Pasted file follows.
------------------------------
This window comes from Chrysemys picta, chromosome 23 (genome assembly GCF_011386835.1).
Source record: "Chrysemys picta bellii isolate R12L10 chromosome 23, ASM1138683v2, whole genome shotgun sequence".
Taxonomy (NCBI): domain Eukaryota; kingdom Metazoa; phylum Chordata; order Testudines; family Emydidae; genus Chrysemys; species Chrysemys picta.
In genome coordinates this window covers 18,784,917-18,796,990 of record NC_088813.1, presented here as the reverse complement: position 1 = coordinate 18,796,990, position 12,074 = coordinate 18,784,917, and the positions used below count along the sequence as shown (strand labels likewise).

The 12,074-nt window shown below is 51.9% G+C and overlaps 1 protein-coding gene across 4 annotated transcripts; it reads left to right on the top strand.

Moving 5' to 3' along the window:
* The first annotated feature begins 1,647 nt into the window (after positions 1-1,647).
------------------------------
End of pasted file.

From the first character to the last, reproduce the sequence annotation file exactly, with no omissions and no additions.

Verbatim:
This window comes from Chrysemys picta, chromosome 23 (genome assembly GCF_011386835.1).
Source record: "Chrysemys picta bellii isolate R12L10 chromosome 23, ASM1138683v2, whole genome shotgun sequence".
Taxonomy (NCBI): domain Eukaryota; kingdom Metazoa; phylum Chordata; order Testudines; family Emydidae; genus Chrysemys; species Chrysemys picta.
In genome coordinates this window covers 18,784,917-18,796,990 of record NC_088813.1, presented here as the reverse complement: position 1 = coordinate 18,796,990, position 12,074 = coordinate 18,784,917, and the positions used below count along the sequence as shown (strand labels likewise).

The 12,074-nt window shown below is 51.9% G+C and overlaps 1 protein-coding gene across 4 annotated transcripts; it reads left to right on the top strand.

Moving 5' to 3' along the window:
* The first annotated feature begins 1,647 nt into the window (after positions 1-1,647).